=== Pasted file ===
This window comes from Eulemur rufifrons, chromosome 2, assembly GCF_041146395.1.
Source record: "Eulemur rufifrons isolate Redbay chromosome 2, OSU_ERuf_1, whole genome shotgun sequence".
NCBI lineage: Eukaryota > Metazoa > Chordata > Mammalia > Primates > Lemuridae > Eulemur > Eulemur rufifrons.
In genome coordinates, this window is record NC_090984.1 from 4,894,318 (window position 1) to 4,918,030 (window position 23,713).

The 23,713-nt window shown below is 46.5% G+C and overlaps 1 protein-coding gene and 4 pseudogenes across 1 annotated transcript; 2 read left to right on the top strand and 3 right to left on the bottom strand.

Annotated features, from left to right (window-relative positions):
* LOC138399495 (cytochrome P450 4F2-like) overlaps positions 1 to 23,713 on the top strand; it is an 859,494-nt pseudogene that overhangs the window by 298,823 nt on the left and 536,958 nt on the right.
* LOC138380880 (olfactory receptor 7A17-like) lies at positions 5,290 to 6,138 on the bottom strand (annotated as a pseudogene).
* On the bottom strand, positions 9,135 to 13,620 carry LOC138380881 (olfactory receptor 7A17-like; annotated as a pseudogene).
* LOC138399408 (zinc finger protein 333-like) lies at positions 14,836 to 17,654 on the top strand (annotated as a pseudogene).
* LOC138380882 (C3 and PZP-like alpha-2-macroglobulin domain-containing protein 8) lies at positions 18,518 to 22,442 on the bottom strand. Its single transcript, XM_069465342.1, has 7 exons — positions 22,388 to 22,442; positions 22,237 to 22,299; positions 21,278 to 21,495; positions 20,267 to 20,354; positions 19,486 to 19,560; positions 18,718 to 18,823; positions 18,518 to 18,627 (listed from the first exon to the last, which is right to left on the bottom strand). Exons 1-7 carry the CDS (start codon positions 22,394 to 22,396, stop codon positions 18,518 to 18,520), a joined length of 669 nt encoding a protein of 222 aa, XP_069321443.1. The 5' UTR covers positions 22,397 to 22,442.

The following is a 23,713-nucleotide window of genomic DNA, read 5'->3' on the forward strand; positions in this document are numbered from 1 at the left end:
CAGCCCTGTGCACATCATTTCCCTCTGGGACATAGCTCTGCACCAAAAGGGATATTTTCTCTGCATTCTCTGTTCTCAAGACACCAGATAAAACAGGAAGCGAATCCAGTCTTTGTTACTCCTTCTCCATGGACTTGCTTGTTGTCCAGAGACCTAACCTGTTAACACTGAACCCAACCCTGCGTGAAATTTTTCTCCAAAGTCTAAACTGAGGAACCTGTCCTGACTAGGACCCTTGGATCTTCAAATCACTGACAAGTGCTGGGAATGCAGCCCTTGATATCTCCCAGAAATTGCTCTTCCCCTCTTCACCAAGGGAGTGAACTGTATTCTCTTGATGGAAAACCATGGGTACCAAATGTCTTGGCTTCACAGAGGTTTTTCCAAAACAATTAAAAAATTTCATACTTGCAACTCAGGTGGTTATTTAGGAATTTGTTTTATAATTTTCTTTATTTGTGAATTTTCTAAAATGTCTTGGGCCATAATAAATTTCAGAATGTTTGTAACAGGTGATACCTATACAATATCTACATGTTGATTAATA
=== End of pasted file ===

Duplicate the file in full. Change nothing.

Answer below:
This window comes from Eulemur rufifrons, chromosome 2, assembly GCF_041146395.1.
Source record: "Eulemur rufifrons isolate Redbay chromosome 2, OSU_ERuf_1, whole genome shotgun sequence".
NCBI lineage: Eukaryota > Metazoa > Chordata > Mammalia > Primates > Lemuridae > Eulemur > Eulemur rufifrons.
In genome coordinates, this window is record NC_090984.1 from 4,894,318 (window position 1) to 4,918,030 (window position 23,713).

The 23,713-nt window shown below is 46.5% G+C and overlaps 1 protein-coding gene and 4 pseudogenes across 1 annotated transcript; 2 read left to right on the top strand and 3 right to left on the bottom strand.

Annotated features, from left to right (window-relative positions):
* LOC138399495 (cytochrome P450 4F2-like) overlaps positions 1 to 23,713 on the top strand; it is an 859,494-nt pseudogene that overhangs the window by 298,823 nt on the left and 536,958 nt on the right.
* LOC138380880 (olfactory receptor 7A17-like) lies at positions 5,290 to 6,138 on the bottom strand (annotated as a pseudogene).
* On the bottom strand, positions 9,135 to 13,620 carry LOC138380881 (olfactory receptor 7A17-like; annotated as a pseudogene).
* LOC138399408 (zinc finger protein 333-like) lies at positions 14,836 to 17,654 on the top strand (annotated as a pseudogene).
* LOC138380882 (C3 and PZP-like alpha-2-macroglobulin domain-containing protein 8) lies at positions 18,518 to 22,442 on the bottom strand. Its single transcript, XM_069465342.1, has 7 exons — positions 22,388 to 22,442; positions 22,237 to 22,299; positions 21,278 to 21,495; positions 20,267 to 20,354; positions 19,486 to 19,560; positions 18,718 to 18,823; positions 18,518 to 18,627 (listed from the first exon to the last, which is right to left on the bottom strand). Exons 1-7 carry the CDS (start codon positions 22,394 to 22,396, stop codon positions 18,518 to 18,520), a joined length of 669 nt encoding a protein of 222 aa, XP_069321443.1. The 5' UTR covers positions 22,397 to 22,442.

The following is a 23,713-nucleotide window of genomic DNA, read 5'->3' on the forward strand; positions in this document are numbered from 1 at the left end:
CAGCCCTGTGCACATCATTTCCCTCTGGGACATAGCTCTGCACCAAAAGGGATATTTTCTCTGCATTCTCTGTTCTCAAGACACCAGATAAAACAGGAAGCGAATCCAGTCTTTGTTACTCCTTCTCCATGGACTTGCTTGTTGTCCAGAGACCTAACCTGTTAACACTGAACCCAACCCTGCGTGAAATTTTTCTCCAAAGTCTAAACTGAGGAACCTGTCCTGACTAGGACCCTTGGATCTTCAAATCACTGACAAGTGCTGGGAATGCAGCCCTTGATATCTCCCAGAAATTGCTCTTCCCCTCTTCACCAAGGGAGTGAACTGTATTCTCTTGATGGAAAACCATGGGTACCAAATGTCTTGGCTTCACAGAGGTTTTTCCAAAACAATTAAAAAATTTCATACTTGCAACTCAGGTGGTTATTTAGGAATTTGTTTTATAATTTTCTTTATTTGTGAATTTTCTAAAATGTCTTGGGCCATAATAAATTTCAGAATGTTTGTAACAGGTGATACCTATACAATATCTACATGTTGATTAATA